This does not change the interest rate on new TDA loans. The old rate stays in effect, unless the associated Boards change the rules that specify the rate of interest on these loans. TDA (403-b) accounts are only available to Board of Ed employees.

The 457 and 401-k plans for city employees are handled by OLR. They, in sharp contrast, do not have guaranteed fixed rates of return. This guaranteed rate has been a heavy load on the city and there has been no real visibility to this problem.

There is also an operational directive included in this new law. This is unusual. The statute states that if a member (TRS or BERS) elects to move funds from his/her fixed TDA account to his/her variable TDA account, then “the retirement system shall effectuate such transfer as expeditiously as is administratively feasible”. (I borrowed the exact phrase). There appears to have been a problem in the past with TRS & BERS moving money quickly enough between different investment options.

Part C is effective as of 12/10/2009.

Part B - Tier 5 - State and Local (excl'd NYC)

Part B reflects an agreement between the state and the 4 major state unions, the CSREA, the NYSUT, the Court Officer unions, and the state correction force unions. New members of NYSL-ERS and NYS-TRS systems are impacted by Chapter 504 (“Tier 5”).

The effective date for Part B is Jan. 1, 2010.

Sections.1-4 deal with new Tier 3 members in the NYSL-ERS system only.

Tier 3 applies to State and city uniform correction force employees, and for the time being new NYPD and FDNY employees. Part A, above, returned new police officers and firefighters outside NYC to Tier 2. They had been trapped in Tier 3 since July 1, 2009.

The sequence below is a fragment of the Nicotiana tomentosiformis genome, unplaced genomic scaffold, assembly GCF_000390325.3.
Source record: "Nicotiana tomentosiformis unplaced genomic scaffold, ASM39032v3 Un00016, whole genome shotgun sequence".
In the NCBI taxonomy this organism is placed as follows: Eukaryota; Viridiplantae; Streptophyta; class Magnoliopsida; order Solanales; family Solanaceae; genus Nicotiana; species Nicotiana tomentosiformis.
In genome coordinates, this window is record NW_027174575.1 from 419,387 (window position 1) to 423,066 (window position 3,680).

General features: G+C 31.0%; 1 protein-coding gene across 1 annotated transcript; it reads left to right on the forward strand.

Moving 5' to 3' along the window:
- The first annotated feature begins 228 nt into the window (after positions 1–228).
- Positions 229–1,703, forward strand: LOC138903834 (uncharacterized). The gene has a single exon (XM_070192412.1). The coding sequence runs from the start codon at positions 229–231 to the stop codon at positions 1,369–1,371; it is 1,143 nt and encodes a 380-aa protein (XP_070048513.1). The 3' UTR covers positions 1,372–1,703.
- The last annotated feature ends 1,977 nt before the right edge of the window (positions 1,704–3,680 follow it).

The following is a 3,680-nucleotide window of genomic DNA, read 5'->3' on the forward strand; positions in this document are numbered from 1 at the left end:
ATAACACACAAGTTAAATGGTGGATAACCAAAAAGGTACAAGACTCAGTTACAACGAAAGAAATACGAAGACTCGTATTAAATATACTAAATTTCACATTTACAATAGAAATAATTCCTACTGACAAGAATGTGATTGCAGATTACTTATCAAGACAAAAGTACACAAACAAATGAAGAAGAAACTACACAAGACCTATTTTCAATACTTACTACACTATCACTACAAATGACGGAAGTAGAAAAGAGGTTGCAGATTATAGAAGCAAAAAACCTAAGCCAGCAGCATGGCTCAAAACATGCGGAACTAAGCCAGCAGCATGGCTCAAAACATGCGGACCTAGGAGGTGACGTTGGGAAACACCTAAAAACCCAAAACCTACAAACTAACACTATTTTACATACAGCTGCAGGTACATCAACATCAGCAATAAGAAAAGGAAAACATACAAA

(Sections 1-4) These new state correction force members are still covered by Tier 3 but are subject to certain new benefits reductions. These reductions apply only to employees (state correction force) who join NYSL-ERS on or after 1/1/2010:

  1. OT in annual wages is capped at $15,000 in 2010. The cap increases by 3% each year.

  2. Ten years are needed to retire for service. Previously, it was 5 years.

  3. Early retirement reductions for members between ages 55 to 60 have increased to 5% per year up from 3.33% per year. -- The age 60 to 62 reduction stays at 6.66% per year. This comes into play for a state CO with less than 25 years of service. All correction force members can still retire at 25 years of service at any age without age reduction and Social Security reduction. City correction force members have special 20 year plans.

  4. Ten years are needed for the deferred vested benefit. Previously, it was 5 years. This benefit is payable at the projected 25th year of service (generally).

Sections. 5 - 10 deal with new Tier 4 members (1/1/2010).

(Section. 5) All NYSLERS and NYSTRS members who join on or after 1/1/2010 will have a $15,000 cap on annual overtime wages being used in the statutory definition of wages for 2010. Any benefit keyed into wages will have all OT over $15,000 excluded from the wages for 2010. In each succeeding year the $15,000 limit will be increased by 3%that year. (i.e. 2011: $15,450, 2012: $15,913.50).

This is less harsh than the limit on the police & fire. But police & fire may be retiring with basic comp bases higher than $100,000. The 3% increase will come in handy later on. Police & Fire get no annual increase in the limit.